Matthew Whittet, who also plays the dad, adapted Girl Asleep from his own play. Rosemary Myers directs. Although Whittet has an established career as an actor (appearing in Moulin Rogue! and The Great Gatsby), this is his first published screenplay. Girl is the first credit of any kind for Myers. Both have promising futures, as do Bethany Whitmore and Harrison Feldman, the film’s two young leads.

WHAT THE CRITICS SAY:

“…plays like the love child of Jane Campion and Guy Maddin, an otherworldly quinceañera that celebrates female rites of passage and the hallucinatory power of film.”–Serena Donadoni, The Village Voice (contemporaneous)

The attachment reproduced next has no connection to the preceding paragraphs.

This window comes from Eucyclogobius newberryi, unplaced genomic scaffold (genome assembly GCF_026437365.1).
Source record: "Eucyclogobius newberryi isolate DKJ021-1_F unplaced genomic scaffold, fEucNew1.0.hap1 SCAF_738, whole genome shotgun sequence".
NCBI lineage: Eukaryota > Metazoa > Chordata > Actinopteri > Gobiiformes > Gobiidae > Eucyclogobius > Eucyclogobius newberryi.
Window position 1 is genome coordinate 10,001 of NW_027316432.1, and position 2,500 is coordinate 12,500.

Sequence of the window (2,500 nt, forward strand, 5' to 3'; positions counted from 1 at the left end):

LIST CANDIDATE: TALE OF TALES (2015)

Il Racconto dei Racconti

DIRECTED BY:

FEATURING: , , , Bebe Cave

PLOT: Peace and harmony reign between three neighboring kingdoms, but all is not well with the countries’ monarchs: in her desire for an heir, the Queen of Longtrellis goes to extremes; trying to avoid marrying off his daughter, the King of Highhills accidentally dooms her to wed an ogre; and the King of Strongcliff attempts to woo an unseen (and unsightly) singer that won his heart.

Still from Tale of Tales (2015)

WHY IT SHOULD MAKE THE LIST: Director Matteo Garone weaves together three differently unsettling fairy tales with a sure hand and A-list actors. Sea monsters, giant fleas, and creepy albino twins are just a few of the wondrous sights to see in this medieval fantasy. The undercurrents of death, deformity, and violence make for an unsettling amalgam when coupled with picturesque castles and countrysides.